Transnistria

Sevastopol

Russian invasion

Areas no longer controlled by Ukraine as of Friday

Direction of invasion forces

Controlled by or allied to Russia

Primary refugee crossing locations

Nuclear facilities

Ukraine territory, recognized by Putin as independent

Transnistria

Sevastopol

After Russian forces took control of the main intensive-care hospital, there was nowhere to treat the wounded, nor any medicine, people who fled the city say. The director of the heart disease center told Mykola Trofymenko he had been forced to amputate the mangled leg of a patient using a kitchen knife without anesthetic.

“The bombings and airstrikes and grad missile strikes were constant,” said Mr. Trofymenko, the head of Mariupol State University. “I have a Ph.D. in political science and I can’t understand how one country can do this to another.”

The university has been destroyed and Mr. Trofymenko doesn’t know whether his professors and students are alive. He has no word of his sister or grandmother either.

The city council dug ditches in the park for people to dispose of the dead, Mr. Trofymenko said, but most people buried bodies wherever they could, marking the graves with crosses made out of sticks.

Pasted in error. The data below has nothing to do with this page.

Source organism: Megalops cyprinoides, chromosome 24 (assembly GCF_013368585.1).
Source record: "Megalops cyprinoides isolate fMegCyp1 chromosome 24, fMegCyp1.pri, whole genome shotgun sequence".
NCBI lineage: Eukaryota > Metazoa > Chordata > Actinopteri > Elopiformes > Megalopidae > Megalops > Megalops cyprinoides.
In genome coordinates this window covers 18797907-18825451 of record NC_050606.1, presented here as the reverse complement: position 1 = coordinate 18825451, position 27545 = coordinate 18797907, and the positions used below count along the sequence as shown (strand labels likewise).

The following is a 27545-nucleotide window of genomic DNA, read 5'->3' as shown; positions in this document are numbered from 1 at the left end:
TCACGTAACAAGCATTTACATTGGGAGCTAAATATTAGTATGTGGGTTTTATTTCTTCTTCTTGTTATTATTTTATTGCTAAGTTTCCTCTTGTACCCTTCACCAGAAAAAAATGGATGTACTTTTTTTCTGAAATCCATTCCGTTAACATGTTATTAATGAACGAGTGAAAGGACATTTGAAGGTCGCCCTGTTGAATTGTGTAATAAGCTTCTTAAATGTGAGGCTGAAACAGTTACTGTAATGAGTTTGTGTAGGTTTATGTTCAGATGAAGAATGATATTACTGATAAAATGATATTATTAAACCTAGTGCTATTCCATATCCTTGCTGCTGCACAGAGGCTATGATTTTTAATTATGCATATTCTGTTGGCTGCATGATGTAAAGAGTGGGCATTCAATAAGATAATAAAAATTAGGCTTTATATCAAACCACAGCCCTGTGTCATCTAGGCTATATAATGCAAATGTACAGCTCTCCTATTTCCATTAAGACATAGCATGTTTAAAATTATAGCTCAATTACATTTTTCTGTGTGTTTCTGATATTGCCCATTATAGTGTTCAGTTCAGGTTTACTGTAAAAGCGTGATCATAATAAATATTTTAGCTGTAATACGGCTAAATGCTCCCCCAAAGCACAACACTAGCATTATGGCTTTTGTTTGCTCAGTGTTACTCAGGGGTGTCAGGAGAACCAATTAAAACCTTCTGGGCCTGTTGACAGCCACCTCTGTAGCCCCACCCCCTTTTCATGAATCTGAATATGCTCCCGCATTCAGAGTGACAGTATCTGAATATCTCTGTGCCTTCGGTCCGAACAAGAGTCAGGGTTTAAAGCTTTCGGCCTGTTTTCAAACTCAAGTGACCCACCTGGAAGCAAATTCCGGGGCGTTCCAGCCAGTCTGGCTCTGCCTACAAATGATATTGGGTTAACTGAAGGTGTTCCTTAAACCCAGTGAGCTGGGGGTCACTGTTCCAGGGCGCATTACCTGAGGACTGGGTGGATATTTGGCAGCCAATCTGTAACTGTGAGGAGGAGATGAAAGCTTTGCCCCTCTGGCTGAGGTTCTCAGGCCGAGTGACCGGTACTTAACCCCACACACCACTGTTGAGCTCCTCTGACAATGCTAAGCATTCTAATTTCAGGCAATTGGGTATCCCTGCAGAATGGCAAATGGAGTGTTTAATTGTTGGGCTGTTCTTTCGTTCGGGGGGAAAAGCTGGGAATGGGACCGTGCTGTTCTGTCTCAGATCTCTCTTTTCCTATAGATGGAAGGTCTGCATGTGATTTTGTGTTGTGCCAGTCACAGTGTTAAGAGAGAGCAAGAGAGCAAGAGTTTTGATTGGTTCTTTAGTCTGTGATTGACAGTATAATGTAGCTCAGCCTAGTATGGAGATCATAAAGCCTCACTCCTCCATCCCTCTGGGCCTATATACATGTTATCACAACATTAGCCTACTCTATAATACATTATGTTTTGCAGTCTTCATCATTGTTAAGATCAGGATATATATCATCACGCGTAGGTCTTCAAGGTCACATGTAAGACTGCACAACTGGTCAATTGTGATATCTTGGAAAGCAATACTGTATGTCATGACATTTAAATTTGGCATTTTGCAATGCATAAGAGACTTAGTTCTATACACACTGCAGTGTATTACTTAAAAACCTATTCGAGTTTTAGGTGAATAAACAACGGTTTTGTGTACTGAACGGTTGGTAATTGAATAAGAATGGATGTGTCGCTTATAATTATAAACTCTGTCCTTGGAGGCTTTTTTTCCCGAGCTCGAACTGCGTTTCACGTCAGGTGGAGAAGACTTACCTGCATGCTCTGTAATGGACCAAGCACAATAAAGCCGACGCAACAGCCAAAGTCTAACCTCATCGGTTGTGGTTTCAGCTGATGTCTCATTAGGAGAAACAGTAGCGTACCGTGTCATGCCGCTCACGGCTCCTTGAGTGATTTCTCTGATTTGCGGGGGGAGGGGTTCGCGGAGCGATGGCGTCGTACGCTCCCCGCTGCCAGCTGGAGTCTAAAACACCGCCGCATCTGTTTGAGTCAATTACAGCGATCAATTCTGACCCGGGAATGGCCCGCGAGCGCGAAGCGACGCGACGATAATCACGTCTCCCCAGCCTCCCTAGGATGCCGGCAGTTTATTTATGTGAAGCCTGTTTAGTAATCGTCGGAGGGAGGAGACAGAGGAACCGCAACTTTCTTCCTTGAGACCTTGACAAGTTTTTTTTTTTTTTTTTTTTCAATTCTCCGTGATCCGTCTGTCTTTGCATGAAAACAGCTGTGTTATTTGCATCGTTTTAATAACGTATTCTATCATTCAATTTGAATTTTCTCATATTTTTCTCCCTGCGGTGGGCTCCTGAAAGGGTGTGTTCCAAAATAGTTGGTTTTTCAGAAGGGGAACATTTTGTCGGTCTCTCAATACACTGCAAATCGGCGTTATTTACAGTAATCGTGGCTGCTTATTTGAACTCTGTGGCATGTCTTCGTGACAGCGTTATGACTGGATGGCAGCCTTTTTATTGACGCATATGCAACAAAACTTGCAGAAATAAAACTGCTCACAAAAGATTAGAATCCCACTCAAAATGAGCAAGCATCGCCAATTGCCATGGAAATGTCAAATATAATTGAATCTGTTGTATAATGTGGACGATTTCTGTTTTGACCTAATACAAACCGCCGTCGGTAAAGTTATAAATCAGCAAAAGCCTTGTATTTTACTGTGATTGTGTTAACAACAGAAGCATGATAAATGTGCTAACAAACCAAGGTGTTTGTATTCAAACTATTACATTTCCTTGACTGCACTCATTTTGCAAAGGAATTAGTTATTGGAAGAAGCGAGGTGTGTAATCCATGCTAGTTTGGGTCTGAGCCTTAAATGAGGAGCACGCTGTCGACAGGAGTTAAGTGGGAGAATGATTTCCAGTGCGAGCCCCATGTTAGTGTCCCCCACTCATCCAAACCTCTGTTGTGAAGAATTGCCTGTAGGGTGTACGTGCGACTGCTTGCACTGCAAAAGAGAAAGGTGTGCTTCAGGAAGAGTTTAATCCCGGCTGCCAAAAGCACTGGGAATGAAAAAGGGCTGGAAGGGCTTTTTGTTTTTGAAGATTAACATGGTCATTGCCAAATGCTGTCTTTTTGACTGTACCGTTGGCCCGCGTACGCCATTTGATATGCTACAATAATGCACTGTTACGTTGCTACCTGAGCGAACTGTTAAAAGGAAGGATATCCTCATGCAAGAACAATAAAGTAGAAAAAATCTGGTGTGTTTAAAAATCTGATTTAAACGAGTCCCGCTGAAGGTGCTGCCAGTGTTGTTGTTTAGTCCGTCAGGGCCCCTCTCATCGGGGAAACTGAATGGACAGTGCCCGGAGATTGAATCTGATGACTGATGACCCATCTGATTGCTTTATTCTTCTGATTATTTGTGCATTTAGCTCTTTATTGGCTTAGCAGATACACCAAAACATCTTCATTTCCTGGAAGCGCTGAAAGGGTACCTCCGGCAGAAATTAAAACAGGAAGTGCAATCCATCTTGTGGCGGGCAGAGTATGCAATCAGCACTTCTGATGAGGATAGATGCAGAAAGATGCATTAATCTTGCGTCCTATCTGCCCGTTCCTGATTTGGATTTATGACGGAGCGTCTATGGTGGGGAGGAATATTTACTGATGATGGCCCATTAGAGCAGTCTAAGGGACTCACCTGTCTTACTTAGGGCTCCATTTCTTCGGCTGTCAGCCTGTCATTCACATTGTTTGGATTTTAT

Supermarket trolleys were used to cart bodies strewn in the streets, said Dima Shvets, 28, a customs worker who fled the city several days ago. His parents stayed in Mariupol and managed to contact him on Tuesday, saying Ukrainian forces had been pushed into the last district of the city and fighting was raging around them.


Russian Strikes Take a Toll on Ukraine’s Cities

Residential neighborhoods face heavy shelling as casualties mount in the conflict’s fourth week

Rescuers searched for survivors Monday in the debris of a Kyiv shopping center that was hit by a Russian strike.